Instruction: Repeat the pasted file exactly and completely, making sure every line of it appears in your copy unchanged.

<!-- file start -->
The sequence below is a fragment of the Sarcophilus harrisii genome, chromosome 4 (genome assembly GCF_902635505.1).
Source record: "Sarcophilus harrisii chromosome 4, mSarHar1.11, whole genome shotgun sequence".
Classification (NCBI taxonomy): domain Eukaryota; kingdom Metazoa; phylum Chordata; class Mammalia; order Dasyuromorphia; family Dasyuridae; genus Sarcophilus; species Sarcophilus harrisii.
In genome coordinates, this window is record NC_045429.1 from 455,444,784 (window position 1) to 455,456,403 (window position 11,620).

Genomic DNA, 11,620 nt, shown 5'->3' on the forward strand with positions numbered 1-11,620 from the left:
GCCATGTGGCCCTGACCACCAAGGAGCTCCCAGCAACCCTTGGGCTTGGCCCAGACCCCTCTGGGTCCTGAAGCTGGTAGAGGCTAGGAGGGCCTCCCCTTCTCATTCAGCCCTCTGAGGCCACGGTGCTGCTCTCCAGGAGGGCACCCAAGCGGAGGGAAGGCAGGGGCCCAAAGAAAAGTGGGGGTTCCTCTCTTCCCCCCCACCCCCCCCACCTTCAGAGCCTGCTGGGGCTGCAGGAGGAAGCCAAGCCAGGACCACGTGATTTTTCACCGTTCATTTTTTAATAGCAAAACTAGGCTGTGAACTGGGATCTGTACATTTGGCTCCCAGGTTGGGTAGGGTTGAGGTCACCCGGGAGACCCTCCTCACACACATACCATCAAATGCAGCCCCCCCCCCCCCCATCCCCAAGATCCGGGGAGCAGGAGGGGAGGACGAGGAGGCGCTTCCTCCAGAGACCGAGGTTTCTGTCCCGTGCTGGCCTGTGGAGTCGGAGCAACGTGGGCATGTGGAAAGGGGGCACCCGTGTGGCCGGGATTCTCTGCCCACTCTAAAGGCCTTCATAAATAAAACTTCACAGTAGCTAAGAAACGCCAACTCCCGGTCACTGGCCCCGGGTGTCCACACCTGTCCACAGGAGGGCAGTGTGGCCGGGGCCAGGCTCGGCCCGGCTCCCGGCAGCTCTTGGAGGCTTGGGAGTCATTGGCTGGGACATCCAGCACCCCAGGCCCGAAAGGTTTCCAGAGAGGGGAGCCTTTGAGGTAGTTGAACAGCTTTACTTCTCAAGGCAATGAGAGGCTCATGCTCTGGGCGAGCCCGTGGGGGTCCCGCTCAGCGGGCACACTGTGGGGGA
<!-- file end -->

The sequence below is a fragment of the Sarcophilus harrisii genome, chromosome 4 (genome assembly GCF_902635505.1).
Source record: "Sarcophilus harrisii chromosome 4, mSarHar1.11, whole genome shotgun sequence".
Classification (NCBI taxonomy): domain Eukaryota; kingdom Metazoa; phylum Chordata; class Mammalia; order Dasyuromorphia; family Dasyuridae; genus Sarcophilus; species Sarcophilus harrisii.
In genome coordinates, this window is record NC_045429.1 from 455,444,784 (window position 1) to 455,456,403 (window position 11,620).

Genomic DNA, 11,620 nt, shown 5'->3' on the forward strand with positions numbered 1-11,620 from the left:
GCCATGTGGCCCTGACCACCAAGGAGCTCCCAGCAACCCTTGGGCTTGGCCCAGACCCCTCTGGGTCCTGAAGCTGGTAGAGGCTAGGAGGGCCTCCCCTTCTCATTCAGCCCTCTGAGGCCACGGTGCTGCTCTCCAGGAGGGCACCCAAGCGGAGGGAAGGCAGGGGCCCAAAGAAAAGTGGGGGTTCCTCTCTTCCCCCCCACCCCCCCCACCTTCAGAGCCTGCTGGGGCTGCAGGAGGAAGCCAAGCCAGGACCACGTGATTTTTCACCGTTCATTTTTTAATAGCAAAACTAGGCTGTGAACTGGGATCTGTACATTTGGCTCCCAGGTTGGGTAGGGTTGAGGTCACCCGGGAGACCCTCCTCACACACATACCATCAAATGCAGCCCCCCCCCCCCCCATCCCCAAGATCCGGGGAGCAGGAGGGGAGGACGAGGAGGCGCTTCCTCCAGAGACCGAGGTTTCTGTCCCGTGCTGGCCTGTGGAGTCGGAGCAACGTGGGCATGTGGAAAGGGGGCACCCGTGTGGCCGGGATTCTCTGCCCACTCTAAAGGCCTTCATAAATAAAACTTCACAGTAGCTAAGAAACGCCAACTCCCGGTCACTGGCCCCGGGTGTCCACACCTGTCCACAGGAGGGCAGTGTGGCCGGGGCCAGGCTCGGCCCGGCTCCCGGCAGCTCTTGGAGGCTTGGGAGTCATTGGCTGGGACATCCAGCACCCCAGGCCCGAAAGGTTTCCAGAGAGGGGAGCCTTTGAGGTAGTTGAACAGCTTTACTTCTCAAGGCAATGAGAGGCTCATGCTCTGGGCGAGCCCGTGGGGGTCCCGCTCAGCGGGCACACTGTGGGGGA